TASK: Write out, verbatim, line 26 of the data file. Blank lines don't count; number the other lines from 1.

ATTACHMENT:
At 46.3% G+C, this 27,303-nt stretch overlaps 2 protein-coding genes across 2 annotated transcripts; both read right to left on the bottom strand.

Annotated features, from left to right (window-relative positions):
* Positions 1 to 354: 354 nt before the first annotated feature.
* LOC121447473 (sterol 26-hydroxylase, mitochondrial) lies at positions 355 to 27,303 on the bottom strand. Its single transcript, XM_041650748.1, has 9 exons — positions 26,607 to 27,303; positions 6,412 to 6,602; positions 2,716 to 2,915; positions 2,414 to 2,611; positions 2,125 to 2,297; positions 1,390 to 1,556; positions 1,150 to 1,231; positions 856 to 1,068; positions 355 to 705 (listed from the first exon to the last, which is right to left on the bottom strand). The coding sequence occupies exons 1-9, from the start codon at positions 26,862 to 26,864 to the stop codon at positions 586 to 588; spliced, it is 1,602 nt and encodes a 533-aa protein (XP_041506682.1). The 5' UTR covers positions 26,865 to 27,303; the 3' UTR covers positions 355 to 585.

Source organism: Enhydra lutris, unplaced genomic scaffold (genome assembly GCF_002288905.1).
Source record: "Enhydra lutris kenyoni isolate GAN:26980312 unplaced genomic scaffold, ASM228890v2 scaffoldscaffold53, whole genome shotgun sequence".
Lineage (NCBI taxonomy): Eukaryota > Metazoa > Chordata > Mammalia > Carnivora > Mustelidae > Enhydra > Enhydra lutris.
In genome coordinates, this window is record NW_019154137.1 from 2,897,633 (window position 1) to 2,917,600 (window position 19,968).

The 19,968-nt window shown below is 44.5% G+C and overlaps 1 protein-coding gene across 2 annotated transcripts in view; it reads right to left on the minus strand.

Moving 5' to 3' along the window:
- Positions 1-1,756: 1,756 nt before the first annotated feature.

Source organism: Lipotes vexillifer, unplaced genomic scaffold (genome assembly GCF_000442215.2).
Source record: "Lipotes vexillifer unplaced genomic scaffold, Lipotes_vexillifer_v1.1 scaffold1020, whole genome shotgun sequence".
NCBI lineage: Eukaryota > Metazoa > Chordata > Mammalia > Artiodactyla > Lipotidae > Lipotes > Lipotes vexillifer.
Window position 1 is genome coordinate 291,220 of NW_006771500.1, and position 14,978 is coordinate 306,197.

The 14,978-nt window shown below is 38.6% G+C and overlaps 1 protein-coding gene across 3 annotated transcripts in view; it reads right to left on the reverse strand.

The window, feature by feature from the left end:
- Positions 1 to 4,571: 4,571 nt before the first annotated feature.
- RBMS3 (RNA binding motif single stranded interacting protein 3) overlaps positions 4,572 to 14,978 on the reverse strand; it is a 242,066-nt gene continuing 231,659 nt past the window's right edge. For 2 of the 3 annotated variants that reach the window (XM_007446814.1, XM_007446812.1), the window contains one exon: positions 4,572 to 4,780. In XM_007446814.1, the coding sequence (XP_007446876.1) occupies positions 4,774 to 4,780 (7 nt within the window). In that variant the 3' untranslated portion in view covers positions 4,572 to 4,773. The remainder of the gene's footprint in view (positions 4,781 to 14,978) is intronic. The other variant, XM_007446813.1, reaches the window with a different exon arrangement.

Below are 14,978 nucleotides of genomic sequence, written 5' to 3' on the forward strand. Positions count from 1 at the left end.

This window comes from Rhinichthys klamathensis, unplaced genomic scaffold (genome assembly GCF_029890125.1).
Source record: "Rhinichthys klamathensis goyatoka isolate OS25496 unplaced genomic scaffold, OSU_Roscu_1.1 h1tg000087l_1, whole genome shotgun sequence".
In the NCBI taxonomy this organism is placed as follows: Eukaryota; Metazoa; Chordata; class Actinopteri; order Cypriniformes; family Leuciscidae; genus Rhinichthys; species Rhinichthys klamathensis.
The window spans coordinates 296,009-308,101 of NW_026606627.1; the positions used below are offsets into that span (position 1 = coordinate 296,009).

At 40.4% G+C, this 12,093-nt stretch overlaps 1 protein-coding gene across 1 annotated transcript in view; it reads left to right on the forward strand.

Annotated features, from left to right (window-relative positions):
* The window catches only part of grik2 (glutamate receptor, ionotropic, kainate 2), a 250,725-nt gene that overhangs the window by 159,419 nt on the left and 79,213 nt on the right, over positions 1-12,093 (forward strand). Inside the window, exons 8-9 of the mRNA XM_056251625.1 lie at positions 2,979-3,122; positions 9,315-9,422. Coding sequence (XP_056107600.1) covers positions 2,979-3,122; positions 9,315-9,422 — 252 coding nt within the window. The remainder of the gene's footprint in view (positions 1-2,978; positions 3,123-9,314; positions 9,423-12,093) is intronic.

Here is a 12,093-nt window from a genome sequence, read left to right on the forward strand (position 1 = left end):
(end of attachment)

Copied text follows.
Annotated features, from left to right (window-relative positions):